Across my Desk: "Don't try to catch a falling knife"
There's an old Wall Street saying worth considering: "Don't try to catch a falling knife." Oh my, how very true.
No two ways about it, the investment situation today is very ugly. Then again, it's also full of opportunities. First, let's look at the ugly.
Lipper's mutual fund performance numbers for the third quarter and year-to date show that for the quarter ending Sept. 30, 2008, the total return on the average equity fund (they track13,126 of them) was down 12.57 percent. Year-to-date, off 21.24 percent.
The fund categories with the worst performance this year, (from Dec. 31, 2007 through Sept. 30, 2008) include: China region funds, down 43.70 percent; Pacific Ex-Japan funds, off 37.22 percent; emerging markets funds, down 36.64 percent; diversified leverage funds, off 32.12 percent; and international real estate funds, down 31.30 percent.
The best groups? Real estate funds, on average down 2.07 percent; equity market neutral funds, off 4.06 percent, commodities funds, down 7.99 percent; and health and biotech funds, off 8.56 percent.
If you're an S&P 500 index fund shareowner, expect your investment to be worth nearly 20 percent less (19.58 percent to be exact) as of Sept. 30 than it was on Day 1 of this year.
BTW, the only equity fund category showing a plus-side return is dedicated short bias funds. Funds in that grouping were up on average 19.51 percent.
On the positive side of all of this mess is opportunity. Today there exist some wonderful investment opportunities for mutual fund managers with money to invest and for individuals with the same. As an individual knowing where or when to put your money to work, however, is the $700 billion dollar question.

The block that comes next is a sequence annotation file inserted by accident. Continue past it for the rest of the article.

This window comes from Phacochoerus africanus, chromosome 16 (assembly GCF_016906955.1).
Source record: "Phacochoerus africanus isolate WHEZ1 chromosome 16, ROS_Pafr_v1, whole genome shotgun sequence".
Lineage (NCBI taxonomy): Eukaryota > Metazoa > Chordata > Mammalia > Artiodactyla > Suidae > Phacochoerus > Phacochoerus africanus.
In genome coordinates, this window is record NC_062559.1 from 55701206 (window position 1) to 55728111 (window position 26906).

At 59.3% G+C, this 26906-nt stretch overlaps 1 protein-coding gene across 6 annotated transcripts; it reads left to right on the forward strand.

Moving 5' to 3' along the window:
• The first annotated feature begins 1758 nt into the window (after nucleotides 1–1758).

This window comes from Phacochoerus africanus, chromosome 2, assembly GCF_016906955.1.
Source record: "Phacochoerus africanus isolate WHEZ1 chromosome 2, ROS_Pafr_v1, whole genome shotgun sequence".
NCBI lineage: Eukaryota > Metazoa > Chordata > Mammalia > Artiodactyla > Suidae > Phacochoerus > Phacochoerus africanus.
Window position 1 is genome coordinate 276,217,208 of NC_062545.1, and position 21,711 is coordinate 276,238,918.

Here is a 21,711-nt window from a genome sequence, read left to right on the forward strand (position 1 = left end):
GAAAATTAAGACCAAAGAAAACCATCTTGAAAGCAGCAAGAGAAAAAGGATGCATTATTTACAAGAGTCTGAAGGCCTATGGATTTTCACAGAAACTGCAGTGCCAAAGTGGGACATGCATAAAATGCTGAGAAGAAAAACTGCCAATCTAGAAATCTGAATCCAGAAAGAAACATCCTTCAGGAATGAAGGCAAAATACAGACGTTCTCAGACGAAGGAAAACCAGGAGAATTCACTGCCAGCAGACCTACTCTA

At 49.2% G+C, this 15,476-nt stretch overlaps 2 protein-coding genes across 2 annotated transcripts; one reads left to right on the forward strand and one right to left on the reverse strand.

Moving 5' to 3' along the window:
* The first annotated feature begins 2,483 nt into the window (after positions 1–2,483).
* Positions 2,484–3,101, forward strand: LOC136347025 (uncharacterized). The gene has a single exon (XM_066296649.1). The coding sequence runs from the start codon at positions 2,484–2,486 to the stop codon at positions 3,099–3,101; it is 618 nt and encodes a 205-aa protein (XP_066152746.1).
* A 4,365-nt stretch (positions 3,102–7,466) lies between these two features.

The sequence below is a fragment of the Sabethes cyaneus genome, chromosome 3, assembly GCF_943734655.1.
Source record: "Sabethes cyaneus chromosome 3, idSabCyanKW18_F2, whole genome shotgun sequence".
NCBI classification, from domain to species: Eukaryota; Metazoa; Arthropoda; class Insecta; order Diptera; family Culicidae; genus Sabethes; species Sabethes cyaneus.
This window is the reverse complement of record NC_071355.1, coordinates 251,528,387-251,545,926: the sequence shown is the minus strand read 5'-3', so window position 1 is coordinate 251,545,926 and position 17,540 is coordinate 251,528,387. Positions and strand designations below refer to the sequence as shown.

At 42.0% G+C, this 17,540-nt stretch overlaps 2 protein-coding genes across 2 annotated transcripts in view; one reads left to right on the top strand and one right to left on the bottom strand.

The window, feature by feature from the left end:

That said, what should you do? For openers, as the adage remin ds us, don't try to catch a falling knife. Let time decide whether you ought to sell your mutual fund shares or to make new purchases.
For example, those in their 20s, 30s and even early 40s have decades to go before tapping their investments. For that age group, consider the old rule-of-thumb that Ibbotson, a Chicago-based securities analytical firm, used to talk about. Basically it said that it takes 20 years for risk to be eliminated from the equity market. Translated, if you invest $5000 today and the markets bounce around in Crapola Land for the next two decades, 20 years from now you're investment will still be worth $5000. If there's a better reason for including a safe fixed-income component in your investment portfolio, I can't think of one.
Those in the 50s, 60s and beyond have time on there side, as well, but not as much of it. Consequently, this is where any advice giving gets sticky and is best done by putting a few heads together those of whom know precisely know what's truly going on in your life.
No matter what the outcome of such a gathering of minds, remember cash is and always has been king. If you're just beginning to invest for your retirement and fall into the 50+ age group with say $25,000 or $50,000 put aside, looking at all of your investments---and debts---is paramount. Understanding your tolerance for risk is too. Make sure to take a long look at the current funds held in your IRAs, ROTH I RAs, 401 (k)s etc. to see where monies are invested and what performance is and has been for the last year or two. Changing them is always an option but don't do that in haste. Continuing to reinvest also a choice.
Bottom line: Nobody knows how the markets are going to perform going forward. Nobody---never have never will. But everybody knows having cash to spend or invest always makes sense no matter what's going on in the markets. So why not let this market provide the impetus for you to turn over a new leaf and, no matter what your age group or investment situation, begin to save like a squirrel getting ready for a long cold winter. Odds are we're in for one and having a fat, easy-to-tap savings nest egg held outside any formal retirement plan(s) will keep the worries of a falling knife at bay.
contribution, Welther advises."
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